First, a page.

And the Oscar goes to ...'

The Spectrum's predictions for Sunday's Academy Awards

The Spectrum

With the Academy Awards approaching this weekend, conversation is abuzz about the prevailing question of the Oscars: Who's going to walk away with the golden accolade?

The year 2013 offered a long list of stellar performances. From historical depth and tragedy to eclectic scenes of drug abuse, the Oscars have something for everyone. But there can only be one winner - and it only seems right to give our thoughts.

Best Picture

Should Win: 12 Years A Slave

Will Win: 12 Years A Slave

Want to Win: 12 Years A Slave

The film 12 Years A Slave is unbearable to watch. It moves you, making you feel something in the pit of your stomach that so many movies fail to achieve. Such a film is a rarity; movies with this sort of timelessness only grace our screens a few times a decade.

Director Steve McQueen captures the plight of Solomon Northup, a free man illegally sold into slavery in the 1840s. Though the horrors of slavery are impossible to fully understand - textbooks can only do so much to portray that dark part of American history - seeing the injustice and abuse visually gives us a better, and more painful, understanding than any book could.

McQueen didn't hold back. Northup's 12-year journey back to freedom is bittersweet. But that is the point. In a year with many Oscar-worthy films, there is no question 12 Years a Slave is most deserving of best picture.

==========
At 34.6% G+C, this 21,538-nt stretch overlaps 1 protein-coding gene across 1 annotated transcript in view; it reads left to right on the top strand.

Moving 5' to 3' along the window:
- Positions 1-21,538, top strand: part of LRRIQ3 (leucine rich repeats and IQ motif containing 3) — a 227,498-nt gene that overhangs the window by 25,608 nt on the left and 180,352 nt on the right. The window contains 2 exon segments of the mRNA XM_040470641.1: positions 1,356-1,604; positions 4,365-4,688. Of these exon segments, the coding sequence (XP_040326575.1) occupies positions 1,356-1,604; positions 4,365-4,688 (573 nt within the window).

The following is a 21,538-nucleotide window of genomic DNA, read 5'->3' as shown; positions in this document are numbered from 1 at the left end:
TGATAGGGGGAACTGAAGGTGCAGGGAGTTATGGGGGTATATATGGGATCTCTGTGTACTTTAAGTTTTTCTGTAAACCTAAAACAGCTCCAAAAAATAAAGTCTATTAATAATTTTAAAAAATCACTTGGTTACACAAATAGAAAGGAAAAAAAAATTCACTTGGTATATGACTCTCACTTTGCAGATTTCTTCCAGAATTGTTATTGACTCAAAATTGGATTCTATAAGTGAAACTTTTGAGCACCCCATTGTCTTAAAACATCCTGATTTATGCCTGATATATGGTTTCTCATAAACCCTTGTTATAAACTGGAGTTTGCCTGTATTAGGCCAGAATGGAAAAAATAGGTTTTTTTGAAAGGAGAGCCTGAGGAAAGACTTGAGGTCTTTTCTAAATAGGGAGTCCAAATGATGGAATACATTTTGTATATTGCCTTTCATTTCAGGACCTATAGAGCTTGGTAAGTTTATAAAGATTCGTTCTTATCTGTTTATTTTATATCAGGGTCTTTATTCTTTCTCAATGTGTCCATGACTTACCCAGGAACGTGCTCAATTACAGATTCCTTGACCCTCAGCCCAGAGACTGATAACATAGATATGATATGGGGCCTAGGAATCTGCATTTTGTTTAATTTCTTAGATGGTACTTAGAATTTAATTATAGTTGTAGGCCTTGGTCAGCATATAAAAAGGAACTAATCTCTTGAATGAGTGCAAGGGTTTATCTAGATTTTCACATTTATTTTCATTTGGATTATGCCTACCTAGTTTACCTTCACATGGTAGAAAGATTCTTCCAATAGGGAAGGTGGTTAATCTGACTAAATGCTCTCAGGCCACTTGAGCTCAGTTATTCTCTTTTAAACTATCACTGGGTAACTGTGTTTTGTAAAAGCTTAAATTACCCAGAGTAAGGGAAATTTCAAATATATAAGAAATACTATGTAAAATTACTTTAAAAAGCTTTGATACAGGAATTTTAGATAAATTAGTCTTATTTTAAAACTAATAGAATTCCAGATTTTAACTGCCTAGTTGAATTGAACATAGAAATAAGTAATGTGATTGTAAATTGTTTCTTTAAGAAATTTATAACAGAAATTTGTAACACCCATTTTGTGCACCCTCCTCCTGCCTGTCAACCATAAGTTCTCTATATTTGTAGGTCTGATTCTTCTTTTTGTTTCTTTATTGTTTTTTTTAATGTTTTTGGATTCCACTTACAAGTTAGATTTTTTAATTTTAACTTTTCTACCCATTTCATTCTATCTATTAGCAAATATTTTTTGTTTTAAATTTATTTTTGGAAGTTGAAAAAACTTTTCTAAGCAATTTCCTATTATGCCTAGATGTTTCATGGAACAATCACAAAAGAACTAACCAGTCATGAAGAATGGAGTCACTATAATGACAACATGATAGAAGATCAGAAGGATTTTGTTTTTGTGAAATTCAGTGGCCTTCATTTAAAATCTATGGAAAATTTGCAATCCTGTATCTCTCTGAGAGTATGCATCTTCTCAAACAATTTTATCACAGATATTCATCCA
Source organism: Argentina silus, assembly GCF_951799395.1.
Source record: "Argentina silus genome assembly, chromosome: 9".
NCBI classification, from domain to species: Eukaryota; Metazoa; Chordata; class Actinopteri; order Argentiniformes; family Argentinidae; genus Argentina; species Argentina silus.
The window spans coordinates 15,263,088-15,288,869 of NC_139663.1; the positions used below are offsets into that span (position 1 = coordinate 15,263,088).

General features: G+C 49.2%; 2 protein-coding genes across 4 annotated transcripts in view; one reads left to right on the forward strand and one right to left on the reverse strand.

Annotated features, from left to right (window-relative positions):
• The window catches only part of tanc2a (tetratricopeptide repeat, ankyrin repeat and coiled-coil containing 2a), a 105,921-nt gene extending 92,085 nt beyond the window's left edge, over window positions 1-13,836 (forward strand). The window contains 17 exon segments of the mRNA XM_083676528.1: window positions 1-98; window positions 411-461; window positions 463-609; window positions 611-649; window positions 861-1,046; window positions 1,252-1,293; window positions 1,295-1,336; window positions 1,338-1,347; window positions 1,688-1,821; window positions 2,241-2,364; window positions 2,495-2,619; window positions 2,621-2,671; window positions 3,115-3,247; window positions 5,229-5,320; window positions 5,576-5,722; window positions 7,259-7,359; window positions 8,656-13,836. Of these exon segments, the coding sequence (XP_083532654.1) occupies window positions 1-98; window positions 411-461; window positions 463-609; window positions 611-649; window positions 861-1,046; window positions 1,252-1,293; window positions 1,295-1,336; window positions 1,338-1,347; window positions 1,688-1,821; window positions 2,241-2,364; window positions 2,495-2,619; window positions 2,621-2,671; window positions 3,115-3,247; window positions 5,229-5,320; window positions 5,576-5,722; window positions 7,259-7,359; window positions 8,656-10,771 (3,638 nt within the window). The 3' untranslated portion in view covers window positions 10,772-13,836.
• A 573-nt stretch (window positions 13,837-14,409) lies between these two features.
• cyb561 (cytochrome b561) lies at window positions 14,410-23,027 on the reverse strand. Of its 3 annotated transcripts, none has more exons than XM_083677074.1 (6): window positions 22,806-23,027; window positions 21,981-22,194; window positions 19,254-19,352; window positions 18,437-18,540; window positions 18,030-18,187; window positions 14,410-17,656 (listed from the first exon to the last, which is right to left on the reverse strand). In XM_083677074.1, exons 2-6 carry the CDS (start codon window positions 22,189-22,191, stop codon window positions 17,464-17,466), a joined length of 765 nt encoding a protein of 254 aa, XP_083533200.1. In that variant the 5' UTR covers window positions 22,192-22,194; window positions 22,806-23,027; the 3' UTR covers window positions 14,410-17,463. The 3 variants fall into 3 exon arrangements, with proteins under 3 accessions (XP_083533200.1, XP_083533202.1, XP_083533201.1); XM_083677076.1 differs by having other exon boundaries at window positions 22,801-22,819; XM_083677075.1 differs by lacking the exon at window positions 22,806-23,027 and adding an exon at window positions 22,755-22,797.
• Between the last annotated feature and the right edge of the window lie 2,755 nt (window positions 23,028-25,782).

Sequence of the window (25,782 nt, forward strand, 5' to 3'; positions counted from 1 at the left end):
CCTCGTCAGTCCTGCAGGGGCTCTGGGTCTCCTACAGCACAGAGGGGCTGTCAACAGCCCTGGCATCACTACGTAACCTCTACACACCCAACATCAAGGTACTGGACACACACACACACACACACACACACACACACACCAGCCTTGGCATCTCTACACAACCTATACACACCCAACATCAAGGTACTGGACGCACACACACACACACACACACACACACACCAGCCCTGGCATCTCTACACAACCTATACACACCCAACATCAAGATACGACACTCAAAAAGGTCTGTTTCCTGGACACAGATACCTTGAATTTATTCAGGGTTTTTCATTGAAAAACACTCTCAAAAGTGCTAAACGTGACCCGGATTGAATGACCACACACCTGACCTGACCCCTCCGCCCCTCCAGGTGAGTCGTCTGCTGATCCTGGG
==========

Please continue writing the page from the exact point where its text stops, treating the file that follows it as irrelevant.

Best Actor

Should Win: Matthew McConaughey, Dallas Buyers Club

Will Win: Matthew McConaughey, Dallas Buyers Club

Want to Win: Leonardo DiCaprio, The Wolf Of Wall Street

Matthew McConaughey has had his share of bad rom-com roles. With his performances in Failure to Launch and The Wedding Planner, there seemed to be little hope that McConaughey would ever earn a nomination. But McConaughey transcends his acting r?(c)sum?(c)with his incredible performance as Ron Woodroof in Dallas Buyers Club.

The role is a transformation, but it's also hard-hitting and controversial - two elements that excite Oscar voters. Playing the role of a homophobic cowboy diagnosed with AIDS, McConaughey has made the Academy, and the public at large, sit up and take notice.

McConaughey deserves to win, and he probably will, but there's still overwhelming support for DiCaprio. Although the role of Jordan Belfort in The Wolf Of Wall Street may not have been his most impressive acting stint, it's still worthy of applause (and the award). Watching the millionaire's drug-fueled, money-grabbing lifestyle is exhausting, but DiCaprio makes it enthralling.

This year is likely going to join the list of years DiCaprio was snubbed of his Oscar yet again. If it weren't for McConaughey's stunning performance, this would have been the year for DiCaprio.

Best Actress

Should Win: Amy Adams, American Hustle

Will Win: Cate Blanchett, Blue Jasmine

Want to Win: Amy Adams, American Hustle

All odds seem to be nodding in the favor of Cate Blanchett this year. Blanchett's role in Blue Jasmine showcases her extensive talents - the ease with which she adopts an uncanny British accent, the unwavering air of self-importance that her character emanates and the way that air eventually crumbles. But compared to American Hustle, Blue Jasmine was not as compelling of a movie; Blanchett simply excelled in her role.